I've been reading the late urban planner Jane Jacobs' book, The Death and Life of Great American Cities for years. For some reason, I never finished it. I picked it up again recently because for the first time Chicago is having two Jane Jacobs Days--this Saturday and Sunday--sponsored by the Friends of Downtown (full disclosure: I'm on the board) and I want to familiarize myself with her ideas once again.
Jane Jacobs Days celebrate her ideas, not to mention her birthday, around the country--with tours and other talks and events. Chicago will have "walks" in her honor--from Downtown to Humboldt Park, the South Loop and Hyde Park. For more information and to sign up, click here.
Jacobs' ideas have always appealed to me--as they have to one degree or another to American urban planners for decades. Like the idea of high density city neighborhoods, totally heterogenous in terms of socioeconomic diversity and purpose--retail, services, government buildings, buildings filled with art and culture, etc. Jacobs maintained that a neighborhood should harbor plenty of places for people to come together for one reason or another in close proximity. Everything all mixed together on the same streets.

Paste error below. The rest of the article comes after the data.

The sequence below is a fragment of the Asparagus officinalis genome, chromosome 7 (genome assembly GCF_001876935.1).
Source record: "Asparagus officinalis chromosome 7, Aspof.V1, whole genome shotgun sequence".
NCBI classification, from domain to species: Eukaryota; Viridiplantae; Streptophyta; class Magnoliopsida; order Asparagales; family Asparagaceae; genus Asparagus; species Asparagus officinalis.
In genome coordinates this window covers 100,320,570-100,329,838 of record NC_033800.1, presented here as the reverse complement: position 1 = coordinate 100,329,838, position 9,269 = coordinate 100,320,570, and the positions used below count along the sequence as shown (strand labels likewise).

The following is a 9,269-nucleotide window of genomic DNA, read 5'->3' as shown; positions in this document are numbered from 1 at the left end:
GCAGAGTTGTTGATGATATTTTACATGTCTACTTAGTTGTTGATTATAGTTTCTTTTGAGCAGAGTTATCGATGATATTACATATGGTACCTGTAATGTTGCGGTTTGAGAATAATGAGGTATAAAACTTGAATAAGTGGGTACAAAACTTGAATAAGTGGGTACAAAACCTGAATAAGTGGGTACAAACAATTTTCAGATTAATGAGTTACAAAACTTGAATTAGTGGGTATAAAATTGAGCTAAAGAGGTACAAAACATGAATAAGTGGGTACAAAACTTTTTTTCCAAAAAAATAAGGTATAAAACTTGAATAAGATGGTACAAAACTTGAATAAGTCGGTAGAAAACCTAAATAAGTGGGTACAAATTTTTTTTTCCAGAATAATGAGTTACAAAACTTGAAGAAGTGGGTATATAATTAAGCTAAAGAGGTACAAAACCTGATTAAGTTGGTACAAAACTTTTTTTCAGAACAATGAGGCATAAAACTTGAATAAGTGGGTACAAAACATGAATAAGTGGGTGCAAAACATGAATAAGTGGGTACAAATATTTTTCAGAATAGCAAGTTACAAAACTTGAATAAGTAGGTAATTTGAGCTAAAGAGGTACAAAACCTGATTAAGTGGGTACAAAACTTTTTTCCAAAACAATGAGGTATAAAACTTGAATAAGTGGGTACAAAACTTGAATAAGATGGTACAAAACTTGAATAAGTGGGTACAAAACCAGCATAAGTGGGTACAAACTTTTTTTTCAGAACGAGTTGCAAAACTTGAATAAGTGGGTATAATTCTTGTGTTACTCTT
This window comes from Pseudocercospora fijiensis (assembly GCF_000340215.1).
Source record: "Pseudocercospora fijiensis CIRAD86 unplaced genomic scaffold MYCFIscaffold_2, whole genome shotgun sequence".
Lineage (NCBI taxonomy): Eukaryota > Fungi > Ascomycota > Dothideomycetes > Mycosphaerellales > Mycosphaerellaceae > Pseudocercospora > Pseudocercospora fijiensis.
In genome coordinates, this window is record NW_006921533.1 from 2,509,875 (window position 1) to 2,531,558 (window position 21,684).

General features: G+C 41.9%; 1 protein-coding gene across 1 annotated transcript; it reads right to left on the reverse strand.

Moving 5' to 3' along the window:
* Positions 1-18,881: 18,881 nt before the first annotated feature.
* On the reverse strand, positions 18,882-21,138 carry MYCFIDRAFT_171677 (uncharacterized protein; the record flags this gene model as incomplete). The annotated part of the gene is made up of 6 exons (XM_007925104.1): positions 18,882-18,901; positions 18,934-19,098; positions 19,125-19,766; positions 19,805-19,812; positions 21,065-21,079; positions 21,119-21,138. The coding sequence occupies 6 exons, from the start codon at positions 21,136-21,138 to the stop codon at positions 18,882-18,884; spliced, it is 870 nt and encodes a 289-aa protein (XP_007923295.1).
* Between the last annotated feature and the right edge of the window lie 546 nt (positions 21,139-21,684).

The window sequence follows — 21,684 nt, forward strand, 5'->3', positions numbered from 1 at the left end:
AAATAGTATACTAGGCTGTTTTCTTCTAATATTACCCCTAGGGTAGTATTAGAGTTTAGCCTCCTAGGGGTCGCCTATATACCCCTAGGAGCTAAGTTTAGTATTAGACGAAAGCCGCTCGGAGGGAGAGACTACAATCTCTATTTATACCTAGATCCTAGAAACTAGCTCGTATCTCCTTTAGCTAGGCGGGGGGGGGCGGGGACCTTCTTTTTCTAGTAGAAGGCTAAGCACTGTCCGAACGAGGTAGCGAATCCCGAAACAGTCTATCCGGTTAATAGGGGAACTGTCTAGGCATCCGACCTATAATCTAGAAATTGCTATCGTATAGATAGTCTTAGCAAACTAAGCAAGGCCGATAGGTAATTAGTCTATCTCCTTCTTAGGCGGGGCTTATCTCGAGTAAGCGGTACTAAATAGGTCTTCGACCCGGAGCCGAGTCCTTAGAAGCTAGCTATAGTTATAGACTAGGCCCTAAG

I also was intrigued by her idea of private and public space on a city street, that the two must be extremely well-defined. As far as Jacobs was concerned the suburbs fell short in many ways--both in terms of diversity and in terms of public/private dichotomy. She lived in a storefront with her family in Greenwich Village that was converted into a single family house; that is, until she moved to Canada to keep her sons away from the draft during the Viet Nam war.
In any case, it will be interesting to see what kind of tour South Loop maven Dennis McClendon conducts as one of the Jane Jacobs Days walks. Will my own neighborhood comport substantially with Jacobs' ideas? Or will it fall short? I'll find out tomorrow.